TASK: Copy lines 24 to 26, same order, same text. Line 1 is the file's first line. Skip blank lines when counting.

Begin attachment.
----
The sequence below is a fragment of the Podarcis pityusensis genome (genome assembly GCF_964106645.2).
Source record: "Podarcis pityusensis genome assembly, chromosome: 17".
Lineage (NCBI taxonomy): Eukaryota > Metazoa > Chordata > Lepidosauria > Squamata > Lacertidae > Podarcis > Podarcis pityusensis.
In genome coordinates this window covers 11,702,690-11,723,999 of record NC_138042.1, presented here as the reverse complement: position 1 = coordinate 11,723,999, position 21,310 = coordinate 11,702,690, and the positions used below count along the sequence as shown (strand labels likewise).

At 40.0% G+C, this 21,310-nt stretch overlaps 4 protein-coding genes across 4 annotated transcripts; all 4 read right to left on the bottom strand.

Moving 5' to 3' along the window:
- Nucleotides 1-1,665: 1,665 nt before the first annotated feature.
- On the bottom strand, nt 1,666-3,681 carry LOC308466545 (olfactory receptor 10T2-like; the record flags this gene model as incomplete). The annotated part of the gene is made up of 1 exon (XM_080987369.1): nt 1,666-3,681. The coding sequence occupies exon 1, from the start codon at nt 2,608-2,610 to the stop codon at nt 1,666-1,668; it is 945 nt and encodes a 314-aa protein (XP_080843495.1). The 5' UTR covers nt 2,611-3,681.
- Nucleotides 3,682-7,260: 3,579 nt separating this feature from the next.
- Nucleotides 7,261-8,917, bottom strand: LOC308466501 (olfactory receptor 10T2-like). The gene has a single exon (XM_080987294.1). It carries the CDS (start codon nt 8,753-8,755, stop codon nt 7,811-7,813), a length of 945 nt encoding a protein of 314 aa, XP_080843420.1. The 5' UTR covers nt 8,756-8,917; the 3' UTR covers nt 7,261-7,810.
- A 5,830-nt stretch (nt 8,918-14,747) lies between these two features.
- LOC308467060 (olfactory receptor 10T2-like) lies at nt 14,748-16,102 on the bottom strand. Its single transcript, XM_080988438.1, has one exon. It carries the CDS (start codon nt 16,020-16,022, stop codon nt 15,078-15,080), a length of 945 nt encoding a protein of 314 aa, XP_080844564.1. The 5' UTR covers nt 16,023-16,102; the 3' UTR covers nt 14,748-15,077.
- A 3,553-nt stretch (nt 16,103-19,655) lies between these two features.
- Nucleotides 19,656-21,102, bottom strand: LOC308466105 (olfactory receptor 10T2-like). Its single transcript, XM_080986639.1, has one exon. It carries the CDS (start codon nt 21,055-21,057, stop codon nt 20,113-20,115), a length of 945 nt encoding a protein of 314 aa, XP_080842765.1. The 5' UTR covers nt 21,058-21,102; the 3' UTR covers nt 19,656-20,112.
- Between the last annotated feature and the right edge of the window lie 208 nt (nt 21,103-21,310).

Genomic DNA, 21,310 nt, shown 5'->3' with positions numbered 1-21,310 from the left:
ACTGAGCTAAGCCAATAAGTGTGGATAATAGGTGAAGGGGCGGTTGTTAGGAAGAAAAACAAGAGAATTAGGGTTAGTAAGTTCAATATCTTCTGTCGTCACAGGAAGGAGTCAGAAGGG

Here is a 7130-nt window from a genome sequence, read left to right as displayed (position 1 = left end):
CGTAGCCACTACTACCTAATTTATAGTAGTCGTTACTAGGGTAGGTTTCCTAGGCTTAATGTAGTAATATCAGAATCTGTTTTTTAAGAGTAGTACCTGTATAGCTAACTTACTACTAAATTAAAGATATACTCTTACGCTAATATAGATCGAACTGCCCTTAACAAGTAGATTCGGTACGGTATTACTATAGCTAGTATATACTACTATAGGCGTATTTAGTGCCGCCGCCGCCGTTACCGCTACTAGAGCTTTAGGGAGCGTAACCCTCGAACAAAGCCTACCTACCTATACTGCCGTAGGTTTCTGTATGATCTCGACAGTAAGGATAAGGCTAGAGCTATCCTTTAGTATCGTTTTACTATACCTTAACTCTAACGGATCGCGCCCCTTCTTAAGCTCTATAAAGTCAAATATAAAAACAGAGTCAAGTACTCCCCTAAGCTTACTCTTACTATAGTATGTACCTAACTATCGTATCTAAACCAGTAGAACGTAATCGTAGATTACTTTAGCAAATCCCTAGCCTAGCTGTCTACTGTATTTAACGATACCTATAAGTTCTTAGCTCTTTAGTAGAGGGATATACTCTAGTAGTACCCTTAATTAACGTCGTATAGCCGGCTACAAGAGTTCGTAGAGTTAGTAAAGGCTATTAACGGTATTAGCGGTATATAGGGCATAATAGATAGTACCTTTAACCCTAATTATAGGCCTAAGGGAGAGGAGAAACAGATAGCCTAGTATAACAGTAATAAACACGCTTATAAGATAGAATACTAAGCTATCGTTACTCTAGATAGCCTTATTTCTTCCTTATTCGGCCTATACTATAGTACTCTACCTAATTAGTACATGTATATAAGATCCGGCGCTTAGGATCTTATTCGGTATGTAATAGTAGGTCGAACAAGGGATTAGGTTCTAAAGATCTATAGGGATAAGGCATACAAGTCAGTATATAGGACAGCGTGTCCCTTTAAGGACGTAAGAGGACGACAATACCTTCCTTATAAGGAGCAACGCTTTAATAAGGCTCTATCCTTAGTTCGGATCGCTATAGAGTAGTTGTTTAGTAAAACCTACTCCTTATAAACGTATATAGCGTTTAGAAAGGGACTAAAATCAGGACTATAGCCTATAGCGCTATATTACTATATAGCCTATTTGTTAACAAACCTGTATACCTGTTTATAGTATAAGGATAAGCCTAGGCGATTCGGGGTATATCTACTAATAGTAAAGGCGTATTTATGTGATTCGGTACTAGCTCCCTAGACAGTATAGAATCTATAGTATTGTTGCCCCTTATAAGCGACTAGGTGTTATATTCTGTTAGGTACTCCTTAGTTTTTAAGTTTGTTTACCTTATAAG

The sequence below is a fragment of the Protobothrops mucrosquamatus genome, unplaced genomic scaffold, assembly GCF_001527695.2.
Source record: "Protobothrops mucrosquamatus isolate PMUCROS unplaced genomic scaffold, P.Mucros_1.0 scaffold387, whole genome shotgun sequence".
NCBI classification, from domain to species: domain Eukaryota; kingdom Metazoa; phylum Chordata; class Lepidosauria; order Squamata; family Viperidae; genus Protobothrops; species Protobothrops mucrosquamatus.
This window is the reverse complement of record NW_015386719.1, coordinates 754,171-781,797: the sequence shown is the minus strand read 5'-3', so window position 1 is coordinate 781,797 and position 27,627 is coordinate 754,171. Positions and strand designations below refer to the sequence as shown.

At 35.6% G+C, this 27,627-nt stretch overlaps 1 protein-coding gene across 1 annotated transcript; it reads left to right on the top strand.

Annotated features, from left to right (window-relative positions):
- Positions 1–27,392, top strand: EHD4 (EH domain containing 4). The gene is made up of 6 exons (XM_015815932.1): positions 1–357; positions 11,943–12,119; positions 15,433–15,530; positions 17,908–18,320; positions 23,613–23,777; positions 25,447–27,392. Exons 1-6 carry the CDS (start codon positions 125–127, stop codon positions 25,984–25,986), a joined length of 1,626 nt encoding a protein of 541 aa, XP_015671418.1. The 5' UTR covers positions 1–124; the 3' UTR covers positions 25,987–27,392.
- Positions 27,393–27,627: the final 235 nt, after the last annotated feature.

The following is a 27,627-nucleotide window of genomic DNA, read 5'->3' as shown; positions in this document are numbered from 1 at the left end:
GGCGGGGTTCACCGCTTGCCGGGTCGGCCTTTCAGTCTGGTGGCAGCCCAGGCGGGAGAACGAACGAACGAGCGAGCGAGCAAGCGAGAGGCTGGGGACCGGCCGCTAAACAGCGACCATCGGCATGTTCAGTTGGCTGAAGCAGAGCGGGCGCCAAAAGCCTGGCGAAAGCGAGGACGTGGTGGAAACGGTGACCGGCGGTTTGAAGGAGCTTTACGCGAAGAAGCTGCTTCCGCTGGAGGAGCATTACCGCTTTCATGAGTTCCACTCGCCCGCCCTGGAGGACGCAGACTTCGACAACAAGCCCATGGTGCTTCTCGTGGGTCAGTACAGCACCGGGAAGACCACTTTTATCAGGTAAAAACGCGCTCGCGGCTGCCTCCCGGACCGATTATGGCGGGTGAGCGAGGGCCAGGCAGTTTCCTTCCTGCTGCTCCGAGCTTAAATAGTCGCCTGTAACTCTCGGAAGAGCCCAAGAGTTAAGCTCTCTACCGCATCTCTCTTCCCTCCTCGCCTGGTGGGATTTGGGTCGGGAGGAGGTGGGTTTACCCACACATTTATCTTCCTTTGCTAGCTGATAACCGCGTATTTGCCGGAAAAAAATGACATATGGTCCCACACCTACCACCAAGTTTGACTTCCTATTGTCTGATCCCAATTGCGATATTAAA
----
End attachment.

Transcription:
At 35.6% G+C, this 27,627-nt stretch overlaps 1 protein-coding gene across 1 annotated transcript; it reads left to right on the top strand.

Annotated features, from left to right (window-relative positions):
- Positions 1–27,392, top strand: EHD4 (EH domain containing 4). The gene is made up of 6 exons (XM_015815932.1): positions 1–357; positions 11,943–12,119; positions 15,433–15,530; positions 17,908–18,320; positions 23,613–23,777; positions 25,447–27,392. Exons 1-6 carry the CDS (start codon positions 125–127, stop codon positions 25,984–25,986), a joined length of 1,626 nt encoding a protein of 541 aa, XP_015671418.1. The 5' UTR covers positions 1–124; the 3' UTR covers positions 25,987–27,392.